Week in Review
Week Ending: Friday, August 2, 2019
Recap & Commentary
Markets ended the week lower, with the S&P 500 suffering its largest weekly decline since December. Investors were disappointed by Fed commentary regarding the possibility of future rate cuts and rattled by an unexpected increase in trade tensions between the U.S. and China.
After weeks of speculation, the Federal Reserve announced a 0.25% rate cut, the first in a decade, in response to “the implications of global developments for the economic outlook as well as muted inflation pressures.” The move was widely expected. Speaking after the meeting, Fed Chair Jay Powell suggested that the Fed rate cut was a “mid-term policy adjustment”, and “not the beginning of a long series of rate cuts”. Markets were disappointed, as expectations for three rate cuts by year end had stood at 50% just prior to the meeting. Following the meeting, those expectations plunged to 8%.
U.S. and Chinese trade negotiators held their first face-to-face meetings since previous talks broke down in May. The meetings produced little more than a commitment to hold further talks in September. The following day, President Trump announced his intention to impose a new 10% tariff on $300B of Chinese goods beginning Sept. 1. China in turn threatened its own countermeasures. Markets were unnerved by the unexpected increase in trade tensions.
Economic Bullet Points
July Employment — 164K jobs were added in July, right in-line with the 165K economist expectation and the Federal Reserve’s characterization of the labor market as “strong.” Additionally, the unemployment rate held steady at 3.7%, due to an offsetting increase in labor force participation, and average hourly earnings rose 0.3%, which improved the annualized change to 3.2%. Altogether, the July data suggests that below-target inflation is poised to continue.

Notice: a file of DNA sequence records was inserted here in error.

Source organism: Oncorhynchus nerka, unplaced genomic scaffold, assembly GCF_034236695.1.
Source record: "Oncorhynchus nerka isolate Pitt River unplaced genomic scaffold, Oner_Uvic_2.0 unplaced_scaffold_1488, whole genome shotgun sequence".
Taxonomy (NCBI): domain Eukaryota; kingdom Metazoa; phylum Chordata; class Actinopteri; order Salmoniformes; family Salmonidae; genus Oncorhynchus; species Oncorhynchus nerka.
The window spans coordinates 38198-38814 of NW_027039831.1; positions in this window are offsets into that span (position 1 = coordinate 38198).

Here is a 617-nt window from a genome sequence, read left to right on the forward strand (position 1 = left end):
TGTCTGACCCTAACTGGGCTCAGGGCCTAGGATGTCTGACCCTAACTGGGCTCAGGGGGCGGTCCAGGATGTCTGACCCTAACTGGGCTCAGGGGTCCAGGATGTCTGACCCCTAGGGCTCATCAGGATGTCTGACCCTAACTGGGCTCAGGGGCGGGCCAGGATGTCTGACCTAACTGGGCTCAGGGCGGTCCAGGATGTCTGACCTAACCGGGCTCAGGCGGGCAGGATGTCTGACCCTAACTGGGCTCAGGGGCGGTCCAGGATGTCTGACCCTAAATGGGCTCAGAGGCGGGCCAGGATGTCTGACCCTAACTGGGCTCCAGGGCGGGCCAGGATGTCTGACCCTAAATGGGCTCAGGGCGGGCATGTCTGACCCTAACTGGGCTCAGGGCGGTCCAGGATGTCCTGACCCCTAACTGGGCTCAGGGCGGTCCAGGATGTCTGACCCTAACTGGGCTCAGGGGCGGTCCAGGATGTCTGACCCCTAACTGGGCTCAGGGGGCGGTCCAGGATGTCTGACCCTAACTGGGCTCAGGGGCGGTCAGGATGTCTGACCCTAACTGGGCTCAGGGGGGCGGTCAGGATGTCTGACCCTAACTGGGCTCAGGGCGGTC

International Trade — The trade deficit narrowed a scant $0.2B in June, but only because imports fell more than exports, which is not a sustainable path. US trade is drying up with exports down roughly -$7B and imports down -$5.3B from 2018 highs.
US Manufacturing activity continued to weaken in July according to figures from several major data providers. This trend is likely to persist amid slowing global growth and marked trade policy uncertainties.
Personal Income & Outlays — Personal income rose 0.4% in June, matching expectations. However, personal consumption expenditures rose only 0.3%, the slowest pace for the data point in four months. Year-over-year, US real disposable income has risen 3.3%, its slowest pace since November 2017, which could be hinting at a possible softening in consumer spending in coming periods.
Consumer Confidence — At 98.4, consumer sentiment remained elevated in July. Confidence has been resilient in the face of trade uncertainty, but Trump’s late-week announcement declaring that he plans to impose an additional 10% tariff on $300 billion of Chinese goods, effective Sept. 1, could be a concern.
Euro Zone GDP growth slowed to 0.2% in the second quarter, down from 0.4% in the first quarter. The slower growth came despite unemployment falling to an 11-year low of 7.5%.
|U.S. Bond Market||0.9%|
|10-Year Treas. Yield||1.85%|
|WTI Oil ($/bl)||$55|
The Week Ahead
- PMI/ISM Services Index
- Consumer Credit
- Jobless Claims